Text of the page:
Updated: May 18, 2021 6:52:06 am
With Karnataka among the states having seen deaths due to oxygen shortage, the BJP government has advised several steps to hospitals to cut back the steep demand. One of the major suggestions is to use ventilators to provide oxygen to ICU patients in a more efficient manner, instead of high flow nasal oxygen (HFNO) systems which were the norm in the first wave of the pandemic last year. This was conveyed by Health Minister Dr K Sudhakar at a recent meeting with district health officers, directors of medical colleges and super speciality hospitals.
“Patients with moderate symptoms need about 20-60 litres of oxygen per minute. So we have to find ways to reduce dependence on oxygen and are trying to utilise non invasive ventilators (NIV) as an alternative. This will reduce oxygen demand by 80%. All patients on HFNO will be shifted to ventilator beds,” the minister said.
The state has also directed hospitals not to increase oxygenated beds without notifying authorities. The move is a shift from the first wave of the Covid-19 where ventilators were advised only as the last resort. Ventilators were also in short supply during the first wave, but their numbers have since been boosted.
“In the first wave HFNO usage was advised because oxygen consumption and supply were not an issue. Now oxygen demand is so high that inefficient use through HFNO must be restricted, hence the decision that non-invasive ventilation is better,’” said Dr C Nagaraja, director of the Rajiv Gandhi Institute of Chest Diseases, a state-run Covid hospital.
“There has been a three-fold increase in infections and severity in the second wave,” Nagaraja added. “A non-invasive ventilator will use only 50% of the oxygen used up through HFNO.”
In the first wave, ICU doctors avoided putting patients on ventilators unless absolutely necessary on account of a high percentage of deaths among those intubated and put on ventilators for breathing support. “There was a thinking that once you intubate, they do not come off the ventilator. The guidelines were also to delay intubation. The advice was to use oxygen, HFNO or BiPAP (Bilevel Positive Air Pressure). Now non-invasive ventilation (which does not require intubation) is being used early,” said Dr Vijay Kumar, the ICU head at Vikram Hospital.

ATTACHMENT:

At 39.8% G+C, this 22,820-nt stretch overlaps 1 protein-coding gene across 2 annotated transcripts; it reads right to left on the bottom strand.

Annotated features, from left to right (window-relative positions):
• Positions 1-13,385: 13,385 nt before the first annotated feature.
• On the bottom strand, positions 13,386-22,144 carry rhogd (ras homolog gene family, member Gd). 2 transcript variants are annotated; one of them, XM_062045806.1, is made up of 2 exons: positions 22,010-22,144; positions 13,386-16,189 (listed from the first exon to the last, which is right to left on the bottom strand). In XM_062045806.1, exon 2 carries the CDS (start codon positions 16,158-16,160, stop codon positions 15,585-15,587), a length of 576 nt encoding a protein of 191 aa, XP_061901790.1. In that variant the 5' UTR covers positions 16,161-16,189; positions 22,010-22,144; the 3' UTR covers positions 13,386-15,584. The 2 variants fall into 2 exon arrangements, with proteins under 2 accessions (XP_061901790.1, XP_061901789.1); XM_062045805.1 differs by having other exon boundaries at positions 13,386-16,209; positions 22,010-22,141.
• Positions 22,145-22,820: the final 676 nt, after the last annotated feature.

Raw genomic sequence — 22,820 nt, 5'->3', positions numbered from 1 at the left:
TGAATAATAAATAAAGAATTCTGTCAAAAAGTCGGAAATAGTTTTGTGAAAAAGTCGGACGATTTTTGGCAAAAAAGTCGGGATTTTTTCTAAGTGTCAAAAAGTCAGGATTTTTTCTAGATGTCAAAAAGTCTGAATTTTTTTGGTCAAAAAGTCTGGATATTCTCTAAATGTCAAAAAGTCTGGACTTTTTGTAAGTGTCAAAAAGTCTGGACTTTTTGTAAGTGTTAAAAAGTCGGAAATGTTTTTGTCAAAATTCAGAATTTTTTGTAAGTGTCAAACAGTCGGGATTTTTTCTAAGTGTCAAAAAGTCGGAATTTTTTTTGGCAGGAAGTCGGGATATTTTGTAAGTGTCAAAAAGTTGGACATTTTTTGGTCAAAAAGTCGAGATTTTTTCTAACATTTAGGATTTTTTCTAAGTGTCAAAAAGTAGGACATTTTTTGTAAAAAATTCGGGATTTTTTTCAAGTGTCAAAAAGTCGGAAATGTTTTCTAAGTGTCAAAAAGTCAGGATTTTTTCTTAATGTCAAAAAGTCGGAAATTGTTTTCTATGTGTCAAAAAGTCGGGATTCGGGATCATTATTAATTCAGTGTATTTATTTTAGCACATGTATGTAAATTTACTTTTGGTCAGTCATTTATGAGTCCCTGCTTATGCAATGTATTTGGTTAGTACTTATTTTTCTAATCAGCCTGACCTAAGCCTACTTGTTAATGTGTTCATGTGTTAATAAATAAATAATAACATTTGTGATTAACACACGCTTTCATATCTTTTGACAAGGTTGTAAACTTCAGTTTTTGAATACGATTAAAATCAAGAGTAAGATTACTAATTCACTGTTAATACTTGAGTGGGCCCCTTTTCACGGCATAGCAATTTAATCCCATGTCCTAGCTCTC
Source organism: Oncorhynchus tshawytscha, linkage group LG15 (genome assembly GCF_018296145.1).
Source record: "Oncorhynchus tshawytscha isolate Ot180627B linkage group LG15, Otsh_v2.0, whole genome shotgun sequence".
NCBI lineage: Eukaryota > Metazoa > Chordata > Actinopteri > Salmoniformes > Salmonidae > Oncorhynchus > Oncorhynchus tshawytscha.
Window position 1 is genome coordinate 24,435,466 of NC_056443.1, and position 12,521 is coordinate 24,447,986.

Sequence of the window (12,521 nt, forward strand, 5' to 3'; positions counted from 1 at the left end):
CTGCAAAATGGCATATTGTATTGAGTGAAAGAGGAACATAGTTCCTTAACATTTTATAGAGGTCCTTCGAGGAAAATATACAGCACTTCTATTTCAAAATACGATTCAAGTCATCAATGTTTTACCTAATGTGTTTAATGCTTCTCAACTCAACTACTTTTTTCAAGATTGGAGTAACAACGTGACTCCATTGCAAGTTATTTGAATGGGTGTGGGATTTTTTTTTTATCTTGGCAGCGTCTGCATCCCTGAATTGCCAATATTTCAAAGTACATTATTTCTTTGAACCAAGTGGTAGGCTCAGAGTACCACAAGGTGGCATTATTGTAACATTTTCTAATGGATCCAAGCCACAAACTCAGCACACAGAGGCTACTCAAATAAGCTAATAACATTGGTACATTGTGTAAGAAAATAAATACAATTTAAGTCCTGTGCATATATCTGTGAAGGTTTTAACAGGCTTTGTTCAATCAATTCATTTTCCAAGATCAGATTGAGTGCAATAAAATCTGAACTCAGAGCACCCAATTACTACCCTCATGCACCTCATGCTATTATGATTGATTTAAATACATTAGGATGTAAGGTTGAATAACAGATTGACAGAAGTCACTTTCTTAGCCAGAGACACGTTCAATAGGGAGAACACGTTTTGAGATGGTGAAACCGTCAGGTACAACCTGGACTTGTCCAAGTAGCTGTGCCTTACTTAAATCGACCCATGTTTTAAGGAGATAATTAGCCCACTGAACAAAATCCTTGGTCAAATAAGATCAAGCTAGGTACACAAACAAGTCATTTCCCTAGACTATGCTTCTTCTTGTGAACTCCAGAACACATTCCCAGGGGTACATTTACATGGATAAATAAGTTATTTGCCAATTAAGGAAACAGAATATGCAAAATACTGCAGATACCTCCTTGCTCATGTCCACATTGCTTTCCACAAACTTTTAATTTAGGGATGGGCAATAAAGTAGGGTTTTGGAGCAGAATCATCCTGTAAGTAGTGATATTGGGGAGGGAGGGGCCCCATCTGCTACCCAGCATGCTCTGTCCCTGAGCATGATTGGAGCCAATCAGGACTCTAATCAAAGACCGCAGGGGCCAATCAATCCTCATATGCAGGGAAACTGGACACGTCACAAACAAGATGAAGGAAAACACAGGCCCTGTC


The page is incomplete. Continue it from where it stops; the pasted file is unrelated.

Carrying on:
“We never realised in the first wave that HFNO systems suck so much oxygen. They consume 60 to 80 litres per minute. Our 6,000-litre oxygen tank which needed refilling every 10 days is getting depleted in a day,” said the head of a 150-bed government hospital.
Hospitals have been reporting a nearly 10-fold increase in oxygen consumption in the second wave. “I am living hand to mouth when it comes to oxygen. In non-Covid times I needed 1,400 litres per day. My consumption on May 13 was 10,000 litres,” said Dr Sanjiv Lewin, the head of medical services at St John’s Medical College Hospital, which has over 1,000 Covid beds.
In a May 9 order calling for “rational use of oxygen”, Chief Secretary P Ravikumar said, “Oxygen supply has not increased but hospitals are increasing their consumption by increasing oxygenated beds. This is the core reason for hospitals running out of oxygen. This is unsustainable.”
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